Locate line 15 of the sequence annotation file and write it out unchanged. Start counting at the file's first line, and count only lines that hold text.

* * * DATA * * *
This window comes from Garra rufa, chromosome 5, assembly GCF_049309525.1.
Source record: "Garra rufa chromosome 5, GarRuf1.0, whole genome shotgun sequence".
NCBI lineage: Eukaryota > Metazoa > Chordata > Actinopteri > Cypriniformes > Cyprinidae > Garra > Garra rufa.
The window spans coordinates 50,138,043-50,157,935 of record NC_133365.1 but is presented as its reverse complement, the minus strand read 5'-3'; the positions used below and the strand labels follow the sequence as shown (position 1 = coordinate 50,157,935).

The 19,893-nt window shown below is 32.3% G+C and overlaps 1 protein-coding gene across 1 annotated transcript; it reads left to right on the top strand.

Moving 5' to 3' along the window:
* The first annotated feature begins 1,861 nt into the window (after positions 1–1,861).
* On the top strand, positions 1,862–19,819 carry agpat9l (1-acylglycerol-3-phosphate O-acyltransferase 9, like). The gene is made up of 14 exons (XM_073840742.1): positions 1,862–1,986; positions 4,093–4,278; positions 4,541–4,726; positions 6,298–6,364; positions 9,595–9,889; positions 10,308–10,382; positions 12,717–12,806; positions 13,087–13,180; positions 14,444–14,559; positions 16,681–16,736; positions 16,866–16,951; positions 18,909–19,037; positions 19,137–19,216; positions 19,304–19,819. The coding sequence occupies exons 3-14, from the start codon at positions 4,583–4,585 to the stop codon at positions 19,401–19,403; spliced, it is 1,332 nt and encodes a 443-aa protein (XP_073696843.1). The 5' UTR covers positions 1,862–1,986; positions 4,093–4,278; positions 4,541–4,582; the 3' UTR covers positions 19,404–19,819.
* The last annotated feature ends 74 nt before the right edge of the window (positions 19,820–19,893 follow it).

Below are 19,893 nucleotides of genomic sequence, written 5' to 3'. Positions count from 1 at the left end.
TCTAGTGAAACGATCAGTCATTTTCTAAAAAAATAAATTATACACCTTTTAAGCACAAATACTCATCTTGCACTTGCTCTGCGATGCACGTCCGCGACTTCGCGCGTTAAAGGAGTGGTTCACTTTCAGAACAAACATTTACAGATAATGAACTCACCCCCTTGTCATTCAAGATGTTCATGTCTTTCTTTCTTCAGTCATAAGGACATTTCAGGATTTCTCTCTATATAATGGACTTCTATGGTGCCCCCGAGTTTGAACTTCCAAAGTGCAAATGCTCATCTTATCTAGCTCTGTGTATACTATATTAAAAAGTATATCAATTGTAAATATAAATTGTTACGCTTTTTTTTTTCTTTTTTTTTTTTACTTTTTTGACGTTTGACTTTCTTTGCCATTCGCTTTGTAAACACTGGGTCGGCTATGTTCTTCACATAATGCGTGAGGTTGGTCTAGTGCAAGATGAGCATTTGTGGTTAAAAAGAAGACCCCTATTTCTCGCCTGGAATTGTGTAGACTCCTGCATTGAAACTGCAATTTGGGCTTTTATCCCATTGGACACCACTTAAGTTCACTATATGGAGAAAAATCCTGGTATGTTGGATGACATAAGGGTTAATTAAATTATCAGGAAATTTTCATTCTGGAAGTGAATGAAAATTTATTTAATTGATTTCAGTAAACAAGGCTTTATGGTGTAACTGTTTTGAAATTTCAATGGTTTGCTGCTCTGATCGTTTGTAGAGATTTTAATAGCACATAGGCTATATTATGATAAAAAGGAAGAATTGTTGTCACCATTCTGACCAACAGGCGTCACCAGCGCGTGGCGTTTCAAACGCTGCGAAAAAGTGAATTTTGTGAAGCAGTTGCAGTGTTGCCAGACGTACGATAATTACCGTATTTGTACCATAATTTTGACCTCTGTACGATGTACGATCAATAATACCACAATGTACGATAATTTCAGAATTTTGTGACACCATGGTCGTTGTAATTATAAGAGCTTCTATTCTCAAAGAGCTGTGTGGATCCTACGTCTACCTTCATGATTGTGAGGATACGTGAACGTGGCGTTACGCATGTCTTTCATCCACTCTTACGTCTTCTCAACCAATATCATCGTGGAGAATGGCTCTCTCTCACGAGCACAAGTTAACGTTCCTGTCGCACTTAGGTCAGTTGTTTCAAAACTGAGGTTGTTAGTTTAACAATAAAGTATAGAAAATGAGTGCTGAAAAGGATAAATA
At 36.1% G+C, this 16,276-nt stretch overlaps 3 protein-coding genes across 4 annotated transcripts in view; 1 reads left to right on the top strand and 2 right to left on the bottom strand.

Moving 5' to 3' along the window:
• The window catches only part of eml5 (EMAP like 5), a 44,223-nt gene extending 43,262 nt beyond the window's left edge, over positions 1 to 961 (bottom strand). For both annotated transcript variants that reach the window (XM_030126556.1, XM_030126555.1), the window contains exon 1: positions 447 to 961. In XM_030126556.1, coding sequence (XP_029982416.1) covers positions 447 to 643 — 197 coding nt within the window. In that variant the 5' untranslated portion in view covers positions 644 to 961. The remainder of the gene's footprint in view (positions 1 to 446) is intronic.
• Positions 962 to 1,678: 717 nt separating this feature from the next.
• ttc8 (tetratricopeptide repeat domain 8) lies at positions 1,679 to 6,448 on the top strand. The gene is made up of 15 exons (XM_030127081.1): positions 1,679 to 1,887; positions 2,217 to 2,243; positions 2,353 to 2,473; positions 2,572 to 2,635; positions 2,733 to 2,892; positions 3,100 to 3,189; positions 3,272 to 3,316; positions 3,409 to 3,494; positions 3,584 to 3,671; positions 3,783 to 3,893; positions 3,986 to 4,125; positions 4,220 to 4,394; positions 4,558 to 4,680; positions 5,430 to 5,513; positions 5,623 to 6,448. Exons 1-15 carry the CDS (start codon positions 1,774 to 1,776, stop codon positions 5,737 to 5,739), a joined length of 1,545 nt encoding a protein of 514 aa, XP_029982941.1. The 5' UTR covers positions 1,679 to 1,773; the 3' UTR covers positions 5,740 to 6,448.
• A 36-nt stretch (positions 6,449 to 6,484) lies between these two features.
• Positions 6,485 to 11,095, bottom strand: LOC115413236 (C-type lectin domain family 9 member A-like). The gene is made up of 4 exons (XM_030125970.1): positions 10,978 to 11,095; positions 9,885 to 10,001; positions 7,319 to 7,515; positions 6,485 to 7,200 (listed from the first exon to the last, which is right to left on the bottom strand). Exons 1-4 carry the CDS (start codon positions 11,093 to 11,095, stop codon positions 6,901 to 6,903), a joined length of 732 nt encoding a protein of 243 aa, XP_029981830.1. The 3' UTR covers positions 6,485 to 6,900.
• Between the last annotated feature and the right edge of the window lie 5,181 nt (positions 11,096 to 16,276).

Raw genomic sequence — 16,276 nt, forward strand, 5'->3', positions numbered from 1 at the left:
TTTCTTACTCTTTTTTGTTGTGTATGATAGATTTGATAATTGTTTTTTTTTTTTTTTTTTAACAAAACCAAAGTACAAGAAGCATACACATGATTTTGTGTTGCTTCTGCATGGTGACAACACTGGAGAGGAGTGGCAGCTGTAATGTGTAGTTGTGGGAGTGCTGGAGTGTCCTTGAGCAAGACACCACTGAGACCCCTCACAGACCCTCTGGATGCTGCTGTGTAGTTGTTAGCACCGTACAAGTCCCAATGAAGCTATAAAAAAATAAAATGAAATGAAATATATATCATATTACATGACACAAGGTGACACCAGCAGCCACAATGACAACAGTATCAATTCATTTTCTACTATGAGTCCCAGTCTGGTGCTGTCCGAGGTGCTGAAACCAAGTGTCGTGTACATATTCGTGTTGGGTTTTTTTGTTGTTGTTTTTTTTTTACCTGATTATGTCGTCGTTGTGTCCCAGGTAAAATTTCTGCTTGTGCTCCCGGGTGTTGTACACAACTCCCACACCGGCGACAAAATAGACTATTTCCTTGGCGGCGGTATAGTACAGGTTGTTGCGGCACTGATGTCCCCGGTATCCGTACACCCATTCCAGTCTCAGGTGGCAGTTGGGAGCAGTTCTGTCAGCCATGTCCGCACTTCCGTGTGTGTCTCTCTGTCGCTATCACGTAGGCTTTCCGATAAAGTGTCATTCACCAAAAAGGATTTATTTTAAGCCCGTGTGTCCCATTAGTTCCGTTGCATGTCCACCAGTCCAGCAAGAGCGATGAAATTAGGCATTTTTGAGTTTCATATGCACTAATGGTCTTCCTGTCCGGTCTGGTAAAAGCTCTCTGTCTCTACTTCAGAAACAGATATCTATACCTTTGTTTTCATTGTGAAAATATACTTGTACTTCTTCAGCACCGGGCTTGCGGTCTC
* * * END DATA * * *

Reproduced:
• Positions 962 to 1,678: 717 nt separating this feature from the next.